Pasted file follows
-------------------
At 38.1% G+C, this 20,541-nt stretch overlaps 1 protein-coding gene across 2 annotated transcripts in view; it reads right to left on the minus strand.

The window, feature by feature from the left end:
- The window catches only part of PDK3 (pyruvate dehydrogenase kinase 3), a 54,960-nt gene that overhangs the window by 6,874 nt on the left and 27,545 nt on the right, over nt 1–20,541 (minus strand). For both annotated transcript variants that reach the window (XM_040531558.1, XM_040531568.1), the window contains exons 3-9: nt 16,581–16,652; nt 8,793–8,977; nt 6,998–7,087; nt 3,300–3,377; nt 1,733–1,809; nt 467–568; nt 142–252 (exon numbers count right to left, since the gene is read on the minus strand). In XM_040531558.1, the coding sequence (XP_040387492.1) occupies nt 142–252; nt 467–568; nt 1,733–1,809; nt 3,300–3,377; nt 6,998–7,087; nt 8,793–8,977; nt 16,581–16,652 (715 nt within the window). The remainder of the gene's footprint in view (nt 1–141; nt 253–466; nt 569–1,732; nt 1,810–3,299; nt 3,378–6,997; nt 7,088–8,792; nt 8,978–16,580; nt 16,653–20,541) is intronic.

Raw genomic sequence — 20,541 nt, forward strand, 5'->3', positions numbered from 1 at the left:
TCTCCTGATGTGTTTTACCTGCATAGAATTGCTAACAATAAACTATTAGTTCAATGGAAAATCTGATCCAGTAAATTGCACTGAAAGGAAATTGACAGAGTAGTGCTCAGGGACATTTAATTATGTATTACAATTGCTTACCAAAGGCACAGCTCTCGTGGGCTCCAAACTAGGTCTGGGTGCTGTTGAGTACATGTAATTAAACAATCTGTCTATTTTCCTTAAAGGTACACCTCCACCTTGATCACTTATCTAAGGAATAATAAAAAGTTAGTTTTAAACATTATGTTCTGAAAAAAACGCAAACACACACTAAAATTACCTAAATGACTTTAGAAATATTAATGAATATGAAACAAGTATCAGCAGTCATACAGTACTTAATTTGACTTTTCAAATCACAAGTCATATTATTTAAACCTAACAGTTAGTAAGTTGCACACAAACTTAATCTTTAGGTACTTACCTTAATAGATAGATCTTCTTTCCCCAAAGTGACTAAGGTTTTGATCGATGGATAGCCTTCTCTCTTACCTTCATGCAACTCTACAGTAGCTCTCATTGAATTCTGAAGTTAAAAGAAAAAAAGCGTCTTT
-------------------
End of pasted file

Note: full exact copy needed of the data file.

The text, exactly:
At 38.1% G+C, this 20,541-nt stretch overlaps 1 protein-coding gene across 2 annotated transcripts in view; it reads right to left on the minus strand.

The window, feature by feature from the left end:
- The window catches only part of PDK3 (pyruvate dehydrogenase kinase 3), a 54,960-nt gene that overhangs the window by 6,874 nt on the left and 27,545 nt on the right, over nt 1–20,541 (minus strand). For both annotated transcript variants that reach the window (XM_040531558.1, XM_040531568.1), the window contains exons 3-9: nt 16,581–16,652; nt 8,793–8,977; nt 6,998–7,087; nt 3,300–3,377; nt 1,733–1,809; nt 467–568; nt 142–252 (exon numbers count right to left, since the gene is read on the minus strand). In XM_040531558.1, the coding sequence (XP_040387492.1) occupies nt 142–252; nt 467–568; nt 1,733–1,809; nt 3,300–3,377; nt 6,998–7,087; nt 8,793–8,977; nt 16,581–16,652 (715 nt within the window). The remainder of the gene's footprint in view (nt 1–141; nt 253–466; nt 569–1,732; nt 1,810–3,299; nt 3,378–6,997; nt 7,088–8,792; nt 8,978–16,580; nt 16,653–20,541) is intronic.

Raw genomic sequence — 20,541 nt, forward strand, 5'->3', positions numbered from 1 at the left:
TCTCCTGATGTGTTTTACCTGCATAGAATTGCTAACAATAAACTATTAGTTCAATGGAAAATCTGATCCAGTAAATTGCACTGAAAGGAAATTGACAGAGTAGTGCTCAGGGACATTTAATTATGTATTACAATTGCTTACCAAAGGCACAGCTCTCGTGGGCTCCAAACTAGGTCTGGGTGCTGTTGAGTACATGTAATTAAACAATCTGTCTATTTTCCTTAAAGGTACACCTCCACCTTGATCACTTATCTAAGGAATAATAAAAAGTTAGTTTTAAACATTATGTTCTGAAAAAAACGCAAACACACACTAAAATTACCTAAATGACTTTAGAAATATTAATGAATATGAAACAAGTATCAGCAGTCATACAGTACTTAATTTGACTTTTCAAATCACAAGTCATATTATTTAAACCTAACAGTTAGTAAGTTGCACACAAACTTAATCTTTAGGTACTTACCTTAATAGATAGATCTTCTTTCCCCAAAGTGACTAAGGTTTTGATCGATGGATAGCCTTCTCTCTTACCTTCATGCAACTCTACAGTAGCTCTCATTGAATTCTGAAGTTAAAAGAAAAAAAGCGTCTTT